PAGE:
The fiscal cliff negotiations have picked up again. Last week, President Obama and House Speaker John Boehner were hardly talking, and neither were their staffs. This week, Obama and Boehner are speaking often, and, perhaps more importantly, their staffs are speaking constantly. One sign that the negotiations are going well: Little is leaking.
The debt ceiling, however, is proving a key sticking point, both in terms of politics and policy.
The political problem is that many Hill Republicans have convinced themselves that they'll have the upper hand if they let the country topple fully or mostly over the cliff and then restart negotiations with a debt default looming in the background. They figure that although Obama really is willing to let the country go over the cliff, he's not willing to let the country default and spark a global financial crisis. They are willing to do that, or they believe they can more credibly say they are, and that gives them leverage.
This increasingly influential theory is weakening Boehner's hand, as it's giving House Republicans who don't want to cut a deal a way to argue that they just need to stand firm now and they'll get a better deal later. Increasingly, there's concern among Democrats that Boehner will cut a deal that he can't deliver the votes for. Or that, at the last minute, he'll back off of a deal because he won't have the votes. That happened in 2011, when, the White House feels, Boehner cut off the negotiations over the debt ceiling after finding he didn't have the votes to pass the deal.
Whatever House Republicans might think, the White House is all steel when it comes to the debt ceiling. Their position is simple, and it's typically delivered in the tone of voice that Bruce Willis reserves for talking to terrorists: They're happy to raise the debt ceiling on their own, as would be the case under their proposal to take authority for the debt ceiling away from Congress. But if Congress rejects that offer, then the debt ceiling is Congress's problem, and the White House will not help.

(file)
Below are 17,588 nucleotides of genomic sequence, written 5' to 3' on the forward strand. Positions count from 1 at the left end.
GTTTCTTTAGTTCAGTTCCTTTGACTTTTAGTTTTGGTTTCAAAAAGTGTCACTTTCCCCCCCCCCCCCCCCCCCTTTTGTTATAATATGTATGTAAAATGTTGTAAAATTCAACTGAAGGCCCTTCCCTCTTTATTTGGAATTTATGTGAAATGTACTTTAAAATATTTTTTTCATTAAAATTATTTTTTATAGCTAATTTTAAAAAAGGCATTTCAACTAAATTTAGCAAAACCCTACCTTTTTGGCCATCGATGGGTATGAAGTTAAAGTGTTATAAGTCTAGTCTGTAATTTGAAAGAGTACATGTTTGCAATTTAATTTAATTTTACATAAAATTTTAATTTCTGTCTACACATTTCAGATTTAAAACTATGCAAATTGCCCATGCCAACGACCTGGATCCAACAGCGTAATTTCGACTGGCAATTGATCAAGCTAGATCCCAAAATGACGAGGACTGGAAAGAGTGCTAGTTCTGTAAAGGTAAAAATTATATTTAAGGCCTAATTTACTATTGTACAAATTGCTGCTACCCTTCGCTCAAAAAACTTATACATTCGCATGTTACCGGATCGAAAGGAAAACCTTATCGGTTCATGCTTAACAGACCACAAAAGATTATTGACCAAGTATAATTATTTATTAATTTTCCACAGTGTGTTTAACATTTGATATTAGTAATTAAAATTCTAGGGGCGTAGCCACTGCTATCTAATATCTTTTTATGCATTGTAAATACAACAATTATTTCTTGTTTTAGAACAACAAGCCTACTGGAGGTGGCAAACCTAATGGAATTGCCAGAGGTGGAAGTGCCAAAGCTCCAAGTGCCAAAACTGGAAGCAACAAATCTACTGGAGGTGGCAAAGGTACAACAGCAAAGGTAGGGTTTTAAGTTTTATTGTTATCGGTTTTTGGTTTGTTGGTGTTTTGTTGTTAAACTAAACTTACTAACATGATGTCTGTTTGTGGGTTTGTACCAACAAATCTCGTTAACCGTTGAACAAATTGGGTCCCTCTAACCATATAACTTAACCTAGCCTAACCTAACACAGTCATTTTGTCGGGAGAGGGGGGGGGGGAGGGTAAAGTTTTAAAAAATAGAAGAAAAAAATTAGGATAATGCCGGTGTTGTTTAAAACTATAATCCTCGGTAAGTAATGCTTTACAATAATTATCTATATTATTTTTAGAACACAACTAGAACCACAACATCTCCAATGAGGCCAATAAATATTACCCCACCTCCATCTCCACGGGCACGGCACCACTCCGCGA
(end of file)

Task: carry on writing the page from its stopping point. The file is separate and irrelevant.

The Obama administration is utterly steadfast on this point: They will not suffer a repeat of 2011, when they conducted negotiations over whether the United States should default. If Republicans go over the cliff and try to open up talks for raising the debt ceiling, the White House will not hold a meeting, they will not return a phone call, they will not look at the e-mails. They will move to an entirely public strategy, rallying voters and the business community against the GOP's repeated brinksmanship. Recall Obama's speech to the Business Roundtable last week:
I want to send a very clear message to people here: We are not going to play that game next year. If Congress in any way suggests that they’re going to tie negotiations to debt ceiling votes and take us to the brink of default once again as part of a budget negotiation -- which, by the way, we had never done in our history until we did it last year -- I will not play that game. Because we've got to break that habit before it starts.
They're almost religious about this: They believe they owe it to future generations to break the back of the idea that minority parties can and should play Russian roulette with the economy.
But even if it doesn't come to that, the nation's borrowing limit remains a problem in the ongoing negotiations. For the same reason the White House doesn't want to negotiate over the debt ceiling in 2013, they don't want to see it return in 2014, or even 2015. They want the bomb defused, not delayed. And so they're insisting on a long-term fix in any deal, proposing to, in effect, take responsibility for raising the debt ceiling away from Congress and hand it over to the president. Their proposal is clear: It functionally eliminates the debt ceiling forever. The White House does not believe that lifting the debt ceiling for a year, or even two years, is a reasonable compromise against "forever."
Boehner and the Republicans don't want to give up the leverage of the debt ceiling forever, or for 10 years, or even, as John Engler, head of the Business Roundtable and a former Republican governor suggested, for five years. But the White House isn't very interested in compromising on this issue, as they figure that if there needs to be a final showdown over the debt ceiling, it's better to do it now, when they're at peak strength, then delay it till 2014 or 2015, when their own vantage might have ebbed.